So what's the explanation for this?

My House Needs to be Sucked

For those of you who have not been following this blog for long, it is important to realize that many of the public services we take for granted in most of the world simply do not exist in my part of the Arctic.

The taps in my house are not connected to an endless supply of water piped in underground: instead, I have a relatively small (about 1.5 days) supply of water stored in a plastic tank in my furnace room. Similarly, we have no sewers. All our waste waters from toilets, sinks, the washing machine and shower are stored in another plastic tank in the same room.

Adding fresh water and removing waste is done by municipally-operated trucks fitted with tanks. Clean water is pumped in, and sewage is sucked out. In this town there are 3 sewage trucks which service about 240 houses, but due to poor maintenance and incredibly shoddy driving, their ranks have been decimated and we are down to one lone vehicle. Consequently, our sewage tanks have been full since Saturday, which also means we have been without running water because a sensor on the sewage prevents the water pump from operating if full. And since the assholes in charge of municipal services in this town haven't figured out that they can take up the slack by running three shifts a day rather than one, this situation promises no improvement in the near future.

There is always a work-around for a no water situation: haul it in yourself, borrow from the neighbours, melting ice, etc. But what the fuck can you do when your sewage tank is full? My enthusiasm for do-it-yourself projects dissipates where siphoning off sewage into pails and carting them away (to who knows where) is involved.

So, we are now on to our third day without water. The toilets haven't been flushed in days and we need a gas mask in most parts of the house. Our kitchen counter is completely covered with food-encrusted pots, pans, juice glasses and the like. The dirty laundry is piled up in mounds in each of our five bedrooms, and is threatening to start marching out into the hallway. In short we are living in conditions rivaling those who live in the dumps of Rio de Janeiro or Mombai.

Our situation is not without its humourous aspects, at least from my vantage point. One of my teenage daughters decided on Sunday to dye her hair deep red without having first ascertained there was no water to rinse it out. Consequently, she now sports a wine red birthmark on her forehead, ear tips and down one cheek. To her credit, she bravely goes to school and hangs out with her friends despite this embarassment. To her discredit, she throws things at me everytime I call her Gorbachev.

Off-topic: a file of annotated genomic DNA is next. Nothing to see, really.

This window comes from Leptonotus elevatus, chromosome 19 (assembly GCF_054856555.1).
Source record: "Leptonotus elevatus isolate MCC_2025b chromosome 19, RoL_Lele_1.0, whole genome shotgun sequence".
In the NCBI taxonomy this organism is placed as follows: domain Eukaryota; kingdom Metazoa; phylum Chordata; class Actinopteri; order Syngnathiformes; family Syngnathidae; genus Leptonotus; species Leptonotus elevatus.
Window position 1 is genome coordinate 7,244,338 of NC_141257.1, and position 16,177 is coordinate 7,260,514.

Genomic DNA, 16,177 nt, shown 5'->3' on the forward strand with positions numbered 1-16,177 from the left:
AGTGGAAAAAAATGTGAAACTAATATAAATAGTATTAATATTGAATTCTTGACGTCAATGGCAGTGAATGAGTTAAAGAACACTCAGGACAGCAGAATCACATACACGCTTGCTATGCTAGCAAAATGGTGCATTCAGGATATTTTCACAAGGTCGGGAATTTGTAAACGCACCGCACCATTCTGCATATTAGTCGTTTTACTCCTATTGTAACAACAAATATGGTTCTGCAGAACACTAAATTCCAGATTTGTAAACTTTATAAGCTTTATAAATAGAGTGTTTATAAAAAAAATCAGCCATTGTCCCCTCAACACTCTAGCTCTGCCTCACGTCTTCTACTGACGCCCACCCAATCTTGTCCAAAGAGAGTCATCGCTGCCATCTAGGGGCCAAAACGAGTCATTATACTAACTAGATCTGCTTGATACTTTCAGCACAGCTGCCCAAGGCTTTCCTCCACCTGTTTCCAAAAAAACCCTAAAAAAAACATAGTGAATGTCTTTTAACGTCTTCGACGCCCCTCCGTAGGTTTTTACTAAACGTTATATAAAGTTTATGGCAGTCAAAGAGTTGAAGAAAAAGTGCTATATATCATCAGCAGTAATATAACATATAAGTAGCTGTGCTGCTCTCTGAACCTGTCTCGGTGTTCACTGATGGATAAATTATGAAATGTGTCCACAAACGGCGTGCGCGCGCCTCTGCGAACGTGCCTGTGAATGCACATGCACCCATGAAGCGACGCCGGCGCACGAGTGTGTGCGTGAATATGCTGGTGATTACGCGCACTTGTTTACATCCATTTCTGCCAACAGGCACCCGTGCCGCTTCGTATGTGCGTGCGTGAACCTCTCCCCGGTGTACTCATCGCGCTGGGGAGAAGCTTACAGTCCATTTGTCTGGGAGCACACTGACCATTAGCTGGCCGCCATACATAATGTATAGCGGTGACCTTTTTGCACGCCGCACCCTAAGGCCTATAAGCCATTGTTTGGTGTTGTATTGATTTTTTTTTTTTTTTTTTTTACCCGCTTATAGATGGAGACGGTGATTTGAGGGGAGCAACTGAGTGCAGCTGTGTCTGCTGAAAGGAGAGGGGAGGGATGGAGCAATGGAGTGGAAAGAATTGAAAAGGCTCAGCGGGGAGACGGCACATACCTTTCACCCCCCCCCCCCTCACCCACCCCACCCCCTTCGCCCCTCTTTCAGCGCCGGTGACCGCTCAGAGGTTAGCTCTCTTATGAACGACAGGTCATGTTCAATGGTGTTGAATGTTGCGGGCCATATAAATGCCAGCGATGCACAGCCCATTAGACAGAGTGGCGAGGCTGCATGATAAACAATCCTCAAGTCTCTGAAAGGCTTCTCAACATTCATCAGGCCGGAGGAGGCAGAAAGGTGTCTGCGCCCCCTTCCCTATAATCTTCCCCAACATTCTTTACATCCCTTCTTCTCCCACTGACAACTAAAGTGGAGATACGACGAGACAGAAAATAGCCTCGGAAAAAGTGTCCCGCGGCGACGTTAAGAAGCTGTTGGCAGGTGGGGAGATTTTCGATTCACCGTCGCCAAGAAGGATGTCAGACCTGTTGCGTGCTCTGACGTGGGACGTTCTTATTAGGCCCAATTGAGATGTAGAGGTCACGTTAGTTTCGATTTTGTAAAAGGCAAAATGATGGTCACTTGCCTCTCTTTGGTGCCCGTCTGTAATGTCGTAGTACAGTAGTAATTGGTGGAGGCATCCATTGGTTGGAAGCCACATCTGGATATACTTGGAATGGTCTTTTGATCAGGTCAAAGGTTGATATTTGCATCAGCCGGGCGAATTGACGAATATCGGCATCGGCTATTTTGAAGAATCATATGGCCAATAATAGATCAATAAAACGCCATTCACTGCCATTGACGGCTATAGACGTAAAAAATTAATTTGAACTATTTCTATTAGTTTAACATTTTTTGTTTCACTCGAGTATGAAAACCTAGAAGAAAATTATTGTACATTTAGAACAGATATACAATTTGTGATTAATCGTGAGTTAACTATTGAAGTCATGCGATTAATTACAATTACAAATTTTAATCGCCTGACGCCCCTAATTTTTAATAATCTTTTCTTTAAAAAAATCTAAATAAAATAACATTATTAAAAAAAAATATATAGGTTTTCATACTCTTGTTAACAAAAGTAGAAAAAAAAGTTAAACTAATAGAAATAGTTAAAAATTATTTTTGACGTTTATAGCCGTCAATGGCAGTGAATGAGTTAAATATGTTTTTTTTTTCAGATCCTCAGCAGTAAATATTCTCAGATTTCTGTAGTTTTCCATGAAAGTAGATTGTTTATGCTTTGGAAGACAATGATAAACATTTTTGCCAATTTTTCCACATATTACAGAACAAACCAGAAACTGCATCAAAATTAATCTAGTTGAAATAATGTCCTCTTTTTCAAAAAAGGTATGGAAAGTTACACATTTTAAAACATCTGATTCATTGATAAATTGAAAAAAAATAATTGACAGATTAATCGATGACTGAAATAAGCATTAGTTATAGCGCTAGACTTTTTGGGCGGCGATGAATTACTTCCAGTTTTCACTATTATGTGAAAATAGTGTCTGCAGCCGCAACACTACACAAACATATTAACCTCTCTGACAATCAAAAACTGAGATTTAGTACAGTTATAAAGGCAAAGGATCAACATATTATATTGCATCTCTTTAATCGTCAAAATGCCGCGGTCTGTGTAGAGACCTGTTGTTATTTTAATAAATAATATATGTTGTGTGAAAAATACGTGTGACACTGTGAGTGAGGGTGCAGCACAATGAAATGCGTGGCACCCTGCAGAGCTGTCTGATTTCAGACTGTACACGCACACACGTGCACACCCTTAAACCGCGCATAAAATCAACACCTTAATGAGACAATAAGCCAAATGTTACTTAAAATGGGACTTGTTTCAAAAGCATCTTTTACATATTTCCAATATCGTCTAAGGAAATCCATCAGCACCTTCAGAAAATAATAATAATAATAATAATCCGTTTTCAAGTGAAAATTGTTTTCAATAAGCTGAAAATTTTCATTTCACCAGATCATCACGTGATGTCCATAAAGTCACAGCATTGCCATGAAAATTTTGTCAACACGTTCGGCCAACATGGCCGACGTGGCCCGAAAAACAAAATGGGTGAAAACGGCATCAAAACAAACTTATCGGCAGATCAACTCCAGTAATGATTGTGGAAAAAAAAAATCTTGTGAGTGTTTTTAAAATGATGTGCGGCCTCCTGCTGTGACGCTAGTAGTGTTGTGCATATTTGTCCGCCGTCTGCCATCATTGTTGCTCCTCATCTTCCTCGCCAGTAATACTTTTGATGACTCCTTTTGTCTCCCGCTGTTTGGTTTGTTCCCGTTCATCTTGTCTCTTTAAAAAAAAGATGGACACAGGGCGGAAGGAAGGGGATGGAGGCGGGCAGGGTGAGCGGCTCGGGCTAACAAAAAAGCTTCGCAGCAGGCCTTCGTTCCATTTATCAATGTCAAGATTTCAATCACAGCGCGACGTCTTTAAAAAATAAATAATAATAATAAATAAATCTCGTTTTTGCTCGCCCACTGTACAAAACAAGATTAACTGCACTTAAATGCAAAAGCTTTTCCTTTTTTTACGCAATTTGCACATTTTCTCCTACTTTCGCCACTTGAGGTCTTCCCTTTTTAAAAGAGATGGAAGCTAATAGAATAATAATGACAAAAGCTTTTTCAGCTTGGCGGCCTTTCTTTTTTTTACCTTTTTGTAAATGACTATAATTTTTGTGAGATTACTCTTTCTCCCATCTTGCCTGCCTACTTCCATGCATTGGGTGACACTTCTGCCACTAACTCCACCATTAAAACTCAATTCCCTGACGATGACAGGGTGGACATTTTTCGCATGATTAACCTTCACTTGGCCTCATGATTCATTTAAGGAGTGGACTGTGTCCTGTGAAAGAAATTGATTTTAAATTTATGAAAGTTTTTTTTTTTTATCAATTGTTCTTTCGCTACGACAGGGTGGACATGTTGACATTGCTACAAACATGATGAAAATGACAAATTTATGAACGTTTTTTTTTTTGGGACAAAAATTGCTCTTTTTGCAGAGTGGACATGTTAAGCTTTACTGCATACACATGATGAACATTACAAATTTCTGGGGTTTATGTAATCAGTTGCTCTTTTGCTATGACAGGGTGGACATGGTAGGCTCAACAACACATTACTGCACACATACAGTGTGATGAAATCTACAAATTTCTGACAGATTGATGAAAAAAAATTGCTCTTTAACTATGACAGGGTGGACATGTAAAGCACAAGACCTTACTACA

So the next time you flush a toilet, think of me and flush it a second time out of solidarity with those less fortunate than you. Meanwhile, I think I'll take a crap on the front porch of the mayor's house. Every dark cloud should have its silver lining.

A 9:15 AM Update

I went driving around town to find the single working sewage truck, and where did I find it? Sucking the sewage out of the fucking mayor's house, that's where!! I feel like hijacking the truck later on and running the pump in reverse on his house. A pox on him.

Monday, May 01, 2006

A May First Modest Proposal

Happy May Day, International Worker's Day, Labor Day, or for those of you into paganism, Happy Beltane, Lei Day or May Pole Day.

On this side of the Atlantic, May 1st is an undistinguished day. No massive parade of military hardware, no wrapping of the May Pole, no public demonstration of international trade union solidarity, no performance of Morris Dancing - in short, May 1st in Canada is nothing short of a non-event, an un-happening, un jour comme tous les autres.

In most of the country, we have now managed to repel the worst of what Mother Nature could throw at us since November: snow, blizzards, ball-freezing temperatures, the recalling of Parliament and the like, although we up here in the Arctic we are still under her onslaught. So the thought has struck me that we Canadians deserve, more than any other area of the globe save Russia, a day to celebrate having survived winter.

Apart from the religious observance of Easter, we Canadians have been labouring our asses off since New Year's Day, with no end in sight until the May 24th weekend when we celebrate, in typically anachronistic and confused Canadian fashion, the 19th century birthday of a sovereign from another country.

So, in a triple salute to hard working Canadians, the end of winter and our national identity, I propose that May 1st be henceforth declared a statutory holiday: Curling Day.

I can picture it now as hordes of of pasty-skinned Canadians take to the streets with hearty cheers of "Hurry hard" and "Sweep sweep sweep". In nationally televised splendour live from the front lawn of Parliament Hill a symbolic last bonspiel would be staged. This pageant would rival anything North Korea could mount in its scope, colour and cultural relevance. A thousand member youth choir would sing a medley of Anne Murray songs, the girls gaily outfitted in plaid pleated skirts and the boys all wearing tams. This gala evening would culminate in the burning of a huge wicker man called the auld skip made entirely of curling brooms. Afterwards, those assembled would rush down to the Ottawa River at midnight and throw eight symbolic stones into its waters and recite "Draw to the button, draw to the button, bless us all with barley and mutton", thus ensuring fertility for this great nation of ours in the coming year.

Meanwhile, back in the towns, villages and hamlets of Canada crowds would assemble in a circle around two curling rocks, hold hands and discuss for hours how to best remove one and promote the other. And, in commemoration of the great Air Canada Silver Broom brawl of 1971 and the many spectators who fell there, the local detachment of the RCMP would march past in red serge with batons at the ready. All in all, a solemn and moving occasion.

So write your local Member of Parliament and demonstrate your support for Curling Day. Lord knows we deserve another holiday.